One night, my husband was out at a meeting. I cleaned up after dinner, started the dishwasher, swept the floor, and then I listened for the kids . . .
I listened but I heard nothing.
The silence made me a little sad.
It was as if I had arrived in some way, somewhere I wasn’t sure I wanted to be just yet.
I admit I found myself frazzled and overwhelmed in the early chaotic days of motherhood rushing to get the kids to nap or to bed so I could have some time to myself. When the kids were small, the days of working and mothering were complicated and exhausting.
But I also knew I wasn’t quite sure I was ready for this.
This early fall evening, the boys were watching Dude Perfect and Catch Em All Fishing videos on their tablets with their headphones on.
I could have talked to myself or announced E.T. was hiding in my closet with all of their stuffed friends. I could have told them there was ice cream, hot fudge, and rainbow sprinkles in the kitchen for dessert, and there’s a chance they still wouldn’t have looked up.
I tried to deny the fact that we had arrived at this part in parenthood.
The part of parenthood when silence would take over evenings because the kids would be busy doing something else without me.
The part of parenthood when they needed me, but not all of the time, and mostly just on their terms or when I was invited.
The middle part of parenthood feels new, but we’ve been here for a while now.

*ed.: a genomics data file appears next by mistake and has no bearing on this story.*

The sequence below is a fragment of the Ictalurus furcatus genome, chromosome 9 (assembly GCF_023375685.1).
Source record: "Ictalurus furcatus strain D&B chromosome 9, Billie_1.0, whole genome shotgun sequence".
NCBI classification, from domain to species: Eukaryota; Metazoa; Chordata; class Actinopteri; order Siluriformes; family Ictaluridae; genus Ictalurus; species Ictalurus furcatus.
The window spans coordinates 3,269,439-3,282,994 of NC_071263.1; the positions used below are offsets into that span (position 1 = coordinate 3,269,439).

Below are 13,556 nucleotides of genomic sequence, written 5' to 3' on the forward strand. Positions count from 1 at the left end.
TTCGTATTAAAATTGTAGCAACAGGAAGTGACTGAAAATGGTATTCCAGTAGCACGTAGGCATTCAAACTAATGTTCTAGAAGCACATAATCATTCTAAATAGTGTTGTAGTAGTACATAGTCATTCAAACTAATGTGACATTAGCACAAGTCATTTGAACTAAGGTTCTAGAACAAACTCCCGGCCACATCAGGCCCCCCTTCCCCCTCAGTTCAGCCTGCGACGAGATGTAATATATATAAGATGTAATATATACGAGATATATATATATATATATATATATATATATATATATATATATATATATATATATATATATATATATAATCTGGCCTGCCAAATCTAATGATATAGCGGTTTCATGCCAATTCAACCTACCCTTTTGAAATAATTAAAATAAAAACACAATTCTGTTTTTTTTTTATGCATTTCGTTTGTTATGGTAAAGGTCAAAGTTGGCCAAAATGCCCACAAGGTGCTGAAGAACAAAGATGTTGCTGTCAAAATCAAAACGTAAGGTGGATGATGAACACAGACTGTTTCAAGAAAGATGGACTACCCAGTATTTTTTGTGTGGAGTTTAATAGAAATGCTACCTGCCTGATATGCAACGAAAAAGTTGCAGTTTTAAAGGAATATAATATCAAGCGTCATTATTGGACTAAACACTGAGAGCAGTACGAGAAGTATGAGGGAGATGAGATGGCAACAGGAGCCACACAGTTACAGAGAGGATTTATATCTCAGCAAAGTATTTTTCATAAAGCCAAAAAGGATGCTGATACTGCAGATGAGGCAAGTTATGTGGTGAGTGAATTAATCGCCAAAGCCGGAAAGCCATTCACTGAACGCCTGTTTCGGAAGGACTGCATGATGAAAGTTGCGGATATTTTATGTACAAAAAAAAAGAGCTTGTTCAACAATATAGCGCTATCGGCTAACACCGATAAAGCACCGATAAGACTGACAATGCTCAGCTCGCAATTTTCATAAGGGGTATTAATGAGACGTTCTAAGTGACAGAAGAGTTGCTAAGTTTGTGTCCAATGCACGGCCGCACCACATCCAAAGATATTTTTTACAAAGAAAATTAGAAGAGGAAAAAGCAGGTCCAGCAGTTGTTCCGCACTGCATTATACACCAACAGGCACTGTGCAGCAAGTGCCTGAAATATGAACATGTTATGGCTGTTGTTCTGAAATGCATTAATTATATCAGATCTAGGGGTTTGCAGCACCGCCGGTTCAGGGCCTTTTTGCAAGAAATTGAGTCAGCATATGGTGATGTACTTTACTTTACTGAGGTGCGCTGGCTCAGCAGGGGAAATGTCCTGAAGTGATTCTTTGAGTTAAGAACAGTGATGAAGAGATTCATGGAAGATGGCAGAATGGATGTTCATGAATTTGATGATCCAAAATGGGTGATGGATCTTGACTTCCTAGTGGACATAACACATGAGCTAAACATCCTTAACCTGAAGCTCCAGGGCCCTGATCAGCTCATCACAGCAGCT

It’s like a blender turned on from what seems like having gone from low speed to high speed in a matter of seconds.
It feels a little sad, a little exciting, and a little hard all at the same time.
The middle is where you might find yourself longing for the toddler days and the days when happy, giggling preschoolers would snuggle up (and fit easily) in your lap.
The middle is where you might long to hold your child’s warm, chubby little hands again, or make them the happiest toddlers on the planet by pouring Cheerios on the highchair tray.
My boys are 8 and 10 years old now.
I look at them and see the little boy melting away in their profile, and it breaks me a little.
But, I also find how much I enjoy who they are becoming even in the complex days of tween life and sports schedules.
I find myself with mixed emotions about how I feel about this new space of sometimes overwhelming silence. I’ve decided to reach for gratitude when I feel that way.
I am reminded every day of where we have been the last 10 years. Each time I see a toddler on the playground, a frustrated mom with wispy hair frazzled at the grocery store with her preschooler, or a mother cradling her infant while sleeping—I smile. I smile because I have been there, and while it wasn’t always perfect, I loved those days.
But as it turns out, what I discover more and more, is that I love these days too.
Just like when they were a toddler, everything is new.
And each day, I find out how talented they are, how smart, how brilliant and funny they are, and how mature they are becoming every day. They have big ideas.
So, for now, I’ll be a little sad if I have to be.
But I am most thankful for this new destination on our journey through their childhood.
And it’s true, just like the words in the song by 10,000 Maniacs, “These are the Days”—we’ll remember these days too.